Campaigners to save Shetland’s coastguard station welcomed the announcement today of a full parliamentary inquiry into plans to streamline the service.
MPs on Westminster’s transport select committee will carry out the investigation into the government’s modernisation plans, which have pitted the Lerwick station into an unwanted battle with its Stornoway equivalent.
The committee will also examine the impact of the government’s decision not to renew the current contract for emergency towing vessels when it expires in September.
It will review arrangements for the Maritime Incident Response Group, which responds to incidents at sea for which fire-fighting, chemical hazard and/or rescue teams may be required.
The decision follows a hearing almost two weeks ago when Maritime Coastguard Agency (MCA) chief executive Sir Alan Massey faced intense questioning from MPs over the proposals.
The inquiry will build on the oral evidence gathered at the time.
The committee expects to hear further oral evidence from a range of interested parties from Easter.
Local Save Shetland Coastguard campaigner Alex Dodge said she was confident the plans would not stand up to close inspection.
“We welcome the news. It means the proposals will be subjected to the full scrutiny they deserve,” she said.
“We feel sure once these proposals are thoroughly examined they will be seen as being not fit for purpose.”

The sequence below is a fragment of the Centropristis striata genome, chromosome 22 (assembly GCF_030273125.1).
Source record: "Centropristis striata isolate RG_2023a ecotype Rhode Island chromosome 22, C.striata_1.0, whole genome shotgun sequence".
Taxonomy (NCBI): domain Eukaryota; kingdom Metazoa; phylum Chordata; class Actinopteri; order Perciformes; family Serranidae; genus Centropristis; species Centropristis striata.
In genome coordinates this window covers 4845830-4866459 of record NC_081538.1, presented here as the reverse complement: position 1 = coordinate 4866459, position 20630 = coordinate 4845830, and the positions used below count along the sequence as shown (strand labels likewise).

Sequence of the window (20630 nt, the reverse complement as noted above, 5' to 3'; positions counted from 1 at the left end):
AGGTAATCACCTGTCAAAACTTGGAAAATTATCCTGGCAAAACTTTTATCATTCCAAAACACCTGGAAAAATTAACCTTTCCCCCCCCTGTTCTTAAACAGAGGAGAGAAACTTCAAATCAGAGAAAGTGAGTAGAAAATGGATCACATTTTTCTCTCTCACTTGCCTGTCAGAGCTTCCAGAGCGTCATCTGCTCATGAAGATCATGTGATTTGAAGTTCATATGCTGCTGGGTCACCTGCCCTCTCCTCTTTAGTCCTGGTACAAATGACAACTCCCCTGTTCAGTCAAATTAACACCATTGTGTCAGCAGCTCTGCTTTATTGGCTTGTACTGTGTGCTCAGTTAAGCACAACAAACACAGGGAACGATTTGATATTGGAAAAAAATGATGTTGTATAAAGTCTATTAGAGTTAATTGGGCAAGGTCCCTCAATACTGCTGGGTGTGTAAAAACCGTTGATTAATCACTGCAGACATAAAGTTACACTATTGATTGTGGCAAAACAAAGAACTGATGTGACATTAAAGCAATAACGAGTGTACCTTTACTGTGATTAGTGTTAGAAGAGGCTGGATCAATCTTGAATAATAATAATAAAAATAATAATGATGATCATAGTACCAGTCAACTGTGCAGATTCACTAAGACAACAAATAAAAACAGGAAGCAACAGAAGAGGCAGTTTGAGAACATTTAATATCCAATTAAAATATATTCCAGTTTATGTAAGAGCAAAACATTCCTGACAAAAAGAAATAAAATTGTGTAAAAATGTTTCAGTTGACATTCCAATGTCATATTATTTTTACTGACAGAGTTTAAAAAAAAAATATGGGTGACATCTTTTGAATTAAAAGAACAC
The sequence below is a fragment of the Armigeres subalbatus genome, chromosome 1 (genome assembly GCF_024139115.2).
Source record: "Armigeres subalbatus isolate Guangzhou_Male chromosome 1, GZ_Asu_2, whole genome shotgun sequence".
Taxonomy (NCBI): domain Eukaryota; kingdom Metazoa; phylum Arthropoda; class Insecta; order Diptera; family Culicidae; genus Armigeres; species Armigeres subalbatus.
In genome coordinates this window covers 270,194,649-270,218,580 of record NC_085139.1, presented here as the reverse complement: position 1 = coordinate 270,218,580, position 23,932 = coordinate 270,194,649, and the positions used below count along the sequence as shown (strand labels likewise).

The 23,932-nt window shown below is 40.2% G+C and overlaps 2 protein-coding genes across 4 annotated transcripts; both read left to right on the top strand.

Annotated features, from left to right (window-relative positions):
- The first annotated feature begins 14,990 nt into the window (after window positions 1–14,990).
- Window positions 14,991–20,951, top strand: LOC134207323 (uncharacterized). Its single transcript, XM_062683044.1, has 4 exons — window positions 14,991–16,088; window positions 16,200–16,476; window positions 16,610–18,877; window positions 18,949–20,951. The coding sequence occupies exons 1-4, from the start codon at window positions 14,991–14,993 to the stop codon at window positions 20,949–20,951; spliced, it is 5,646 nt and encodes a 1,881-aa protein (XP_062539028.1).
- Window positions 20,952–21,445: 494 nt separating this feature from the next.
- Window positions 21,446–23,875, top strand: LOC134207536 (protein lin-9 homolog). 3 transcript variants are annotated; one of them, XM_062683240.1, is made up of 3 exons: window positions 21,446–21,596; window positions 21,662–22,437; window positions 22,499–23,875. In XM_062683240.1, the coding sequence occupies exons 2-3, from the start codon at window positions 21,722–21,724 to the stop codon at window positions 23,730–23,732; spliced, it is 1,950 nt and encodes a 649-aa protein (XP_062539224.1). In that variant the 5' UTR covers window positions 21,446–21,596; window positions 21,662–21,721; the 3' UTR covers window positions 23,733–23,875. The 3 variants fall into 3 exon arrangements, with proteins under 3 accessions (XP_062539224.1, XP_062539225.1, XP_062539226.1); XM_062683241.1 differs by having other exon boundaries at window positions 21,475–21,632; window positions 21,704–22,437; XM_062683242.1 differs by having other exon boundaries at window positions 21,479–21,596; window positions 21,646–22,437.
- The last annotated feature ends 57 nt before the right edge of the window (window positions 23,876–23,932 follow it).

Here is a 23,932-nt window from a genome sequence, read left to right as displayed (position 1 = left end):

Isles MP Alistair Carmichael encouraged people to put their views across to the select committee.
“The changes that have been put forward by the MCA for consultation could bring profound changes to the way the coastguard goes about its business,” he said.
“It is only right that the views and opinions of those likely to be affected most are canvassed widely. News that the transport select committee is to hold their own inquiry on the MCA’s plans is an important move in this respect.
“I know this is an issue that has generated strong feelings in the Northern Isles, and would encourage people in Orkney and Shetland to consider making a submission to the select committee inquiry.”
Shetland MSP Tavish Scott said MPs would find the MCA’s plans were “dangerously wrong”.
“A strong case has already been made for the retention of full-time coastguard stations in Lerwick and Stornoway, as well as the one in Aberdeen.
“The MCA’s plan to leave just Aberdeen and one part-time station, in either Lerwick or Stornoway, is ill considered and has rightly been widely condemned.
“If the MPs listen to the case, they will find that the extent and complexity of Scotland’s coastline needs at least three full-time stations.
“The MCA’s plan for only one-and-a-half coastguard stations, working with communication links which cannot be guaranteed, is dangerously wrong.
“I hope that this news means that the plan is dead in the water.”
SIC convener Sandy Cluness, who recently met UK shipping minister Mike Penning over the plans on a trip with other senior council representatives, said the news presented a “great opportunity” to fight for full 24-hour retention.
“We’ll take whatever advice we need that will enable us to make representations to the inquiry,” he said.
A statement from the committee said it would welcome written evidence from any individual or organisation affected by the plans. Submissions should be sent by Tuesday 26th April.